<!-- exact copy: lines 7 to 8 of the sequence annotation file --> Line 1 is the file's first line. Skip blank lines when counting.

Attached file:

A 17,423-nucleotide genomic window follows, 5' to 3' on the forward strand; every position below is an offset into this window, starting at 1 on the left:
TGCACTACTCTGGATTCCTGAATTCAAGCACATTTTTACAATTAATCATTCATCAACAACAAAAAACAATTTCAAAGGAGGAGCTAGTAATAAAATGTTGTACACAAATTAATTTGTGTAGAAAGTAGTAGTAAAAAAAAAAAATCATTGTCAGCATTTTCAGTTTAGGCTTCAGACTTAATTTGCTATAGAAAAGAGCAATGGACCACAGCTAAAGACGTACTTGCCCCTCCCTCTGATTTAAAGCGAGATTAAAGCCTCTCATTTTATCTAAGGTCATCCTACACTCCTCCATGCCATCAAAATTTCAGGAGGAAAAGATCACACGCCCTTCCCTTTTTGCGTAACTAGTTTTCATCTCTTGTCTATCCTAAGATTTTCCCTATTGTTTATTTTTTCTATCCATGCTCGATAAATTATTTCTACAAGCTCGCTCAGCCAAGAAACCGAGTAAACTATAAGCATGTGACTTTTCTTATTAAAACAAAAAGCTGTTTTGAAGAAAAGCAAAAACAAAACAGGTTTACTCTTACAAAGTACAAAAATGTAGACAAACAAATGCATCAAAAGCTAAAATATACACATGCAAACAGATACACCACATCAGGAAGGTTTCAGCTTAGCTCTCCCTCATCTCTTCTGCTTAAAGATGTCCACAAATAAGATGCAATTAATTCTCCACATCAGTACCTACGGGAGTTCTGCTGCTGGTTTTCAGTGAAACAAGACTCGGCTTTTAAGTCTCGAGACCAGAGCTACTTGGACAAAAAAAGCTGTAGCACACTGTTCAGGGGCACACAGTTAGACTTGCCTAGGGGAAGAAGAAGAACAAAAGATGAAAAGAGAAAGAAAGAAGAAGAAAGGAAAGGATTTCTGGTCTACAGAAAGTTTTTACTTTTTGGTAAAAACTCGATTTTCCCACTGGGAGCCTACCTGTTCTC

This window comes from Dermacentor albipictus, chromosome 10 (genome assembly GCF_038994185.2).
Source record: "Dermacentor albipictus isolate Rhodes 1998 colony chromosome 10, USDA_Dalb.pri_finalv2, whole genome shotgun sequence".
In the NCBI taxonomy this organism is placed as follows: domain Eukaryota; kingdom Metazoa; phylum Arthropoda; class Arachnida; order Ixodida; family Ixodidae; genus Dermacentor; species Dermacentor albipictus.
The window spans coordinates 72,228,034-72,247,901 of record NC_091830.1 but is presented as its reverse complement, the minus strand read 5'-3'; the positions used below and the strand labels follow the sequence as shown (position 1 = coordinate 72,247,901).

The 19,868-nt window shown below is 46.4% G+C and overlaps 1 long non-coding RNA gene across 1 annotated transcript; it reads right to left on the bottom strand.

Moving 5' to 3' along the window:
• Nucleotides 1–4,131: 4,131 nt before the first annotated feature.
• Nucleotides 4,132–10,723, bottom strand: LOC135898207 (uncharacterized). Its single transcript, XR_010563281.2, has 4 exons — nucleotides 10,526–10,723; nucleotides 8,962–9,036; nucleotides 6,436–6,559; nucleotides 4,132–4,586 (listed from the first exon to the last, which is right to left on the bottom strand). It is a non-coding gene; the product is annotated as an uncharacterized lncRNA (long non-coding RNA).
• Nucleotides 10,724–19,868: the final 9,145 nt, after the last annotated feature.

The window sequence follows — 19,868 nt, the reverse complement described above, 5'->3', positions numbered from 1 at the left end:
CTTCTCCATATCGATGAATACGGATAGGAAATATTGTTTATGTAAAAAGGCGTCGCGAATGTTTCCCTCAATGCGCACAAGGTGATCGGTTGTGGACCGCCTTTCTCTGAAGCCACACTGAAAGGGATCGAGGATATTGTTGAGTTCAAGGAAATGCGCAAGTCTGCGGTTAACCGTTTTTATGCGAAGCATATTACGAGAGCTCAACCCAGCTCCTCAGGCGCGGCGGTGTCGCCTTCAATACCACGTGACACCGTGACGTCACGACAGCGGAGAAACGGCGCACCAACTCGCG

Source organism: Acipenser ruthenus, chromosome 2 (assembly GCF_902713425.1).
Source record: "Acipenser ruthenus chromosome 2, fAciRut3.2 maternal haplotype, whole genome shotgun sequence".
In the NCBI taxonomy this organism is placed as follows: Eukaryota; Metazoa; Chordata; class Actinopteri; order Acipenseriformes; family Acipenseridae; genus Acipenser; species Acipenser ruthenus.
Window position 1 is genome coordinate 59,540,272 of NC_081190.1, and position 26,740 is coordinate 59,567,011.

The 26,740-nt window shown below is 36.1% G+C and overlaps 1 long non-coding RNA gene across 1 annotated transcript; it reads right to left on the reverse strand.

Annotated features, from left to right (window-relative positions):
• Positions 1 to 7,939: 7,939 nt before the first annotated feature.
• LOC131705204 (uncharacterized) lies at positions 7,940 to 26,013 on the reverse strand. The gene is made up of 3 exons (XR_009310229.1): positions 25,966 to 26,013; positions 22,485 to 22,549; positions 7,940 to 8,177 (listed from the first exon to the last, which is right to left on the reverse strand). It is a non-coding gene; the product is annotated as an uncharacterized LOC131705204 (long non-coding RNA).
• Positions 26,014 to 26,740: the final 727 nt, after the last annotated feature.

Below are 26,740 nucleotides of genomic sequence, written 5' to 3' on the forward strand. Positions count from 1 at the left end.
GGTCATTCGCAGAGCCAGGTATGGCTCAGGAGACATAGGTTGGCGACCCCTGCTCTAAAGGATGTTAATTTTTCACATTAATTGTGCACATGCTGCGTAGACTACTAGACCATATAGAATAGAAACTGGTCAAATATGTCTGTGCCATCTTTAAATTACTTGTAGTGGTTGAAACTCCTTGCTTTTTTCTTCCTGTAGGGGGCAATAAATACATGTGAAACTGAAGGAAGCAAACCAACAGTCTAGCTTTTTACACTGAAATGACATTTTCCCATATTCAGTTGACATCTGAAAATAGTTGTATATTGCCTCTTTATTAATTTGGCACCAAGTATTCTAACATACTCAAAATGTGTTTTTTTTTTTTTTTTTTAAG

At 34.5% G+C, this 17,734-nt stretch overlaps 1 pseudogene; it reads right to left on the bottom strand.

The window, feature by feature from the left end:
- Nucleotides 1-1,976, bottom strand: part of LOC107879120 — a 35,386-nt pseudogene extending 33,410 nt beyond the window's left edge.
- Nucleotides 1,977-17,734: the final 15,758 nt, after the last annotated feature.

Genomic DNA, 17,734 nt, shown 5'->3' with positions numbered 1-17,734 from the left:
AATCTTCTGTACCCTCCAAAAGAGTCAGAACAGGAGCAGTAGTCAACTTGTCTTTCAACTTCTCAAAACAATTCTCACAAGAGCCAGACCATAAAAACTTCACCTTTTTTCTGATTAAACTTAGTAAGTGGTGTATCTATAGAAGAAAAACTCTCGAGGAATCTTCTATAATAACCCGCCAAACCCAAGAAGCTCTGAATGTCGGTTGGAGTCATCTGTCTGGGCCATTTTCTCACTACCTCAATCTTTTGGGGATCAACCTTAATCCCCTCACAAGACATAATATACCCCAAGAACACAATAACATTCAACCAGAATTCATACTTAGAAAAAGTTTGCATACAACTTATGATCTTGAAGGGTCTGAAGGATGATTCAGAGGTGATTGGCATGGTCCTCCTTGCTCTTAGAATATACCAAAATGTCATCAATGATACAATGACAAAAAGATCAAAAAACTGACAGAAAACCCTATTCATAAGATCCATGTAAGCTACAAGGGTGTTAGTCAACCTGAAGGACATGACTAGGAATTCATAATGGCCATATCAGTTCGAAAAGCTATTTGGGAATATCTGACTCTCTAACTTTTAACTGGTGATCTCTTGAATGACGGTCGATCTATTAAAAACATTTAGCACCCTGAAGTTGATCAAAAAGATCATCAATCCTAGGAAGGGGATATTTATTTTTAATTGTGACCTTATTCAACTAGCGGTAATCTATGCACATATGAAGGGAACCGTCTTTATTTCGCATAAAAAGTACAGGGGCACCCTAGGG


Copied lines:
The 19,868-nt window shown below is 46.4% G+C and overlaps 1 long non-coding RNA gene across 1 annotated transcript; it reads right to left on the bottom strand.

Moving 5' to 3' along the window: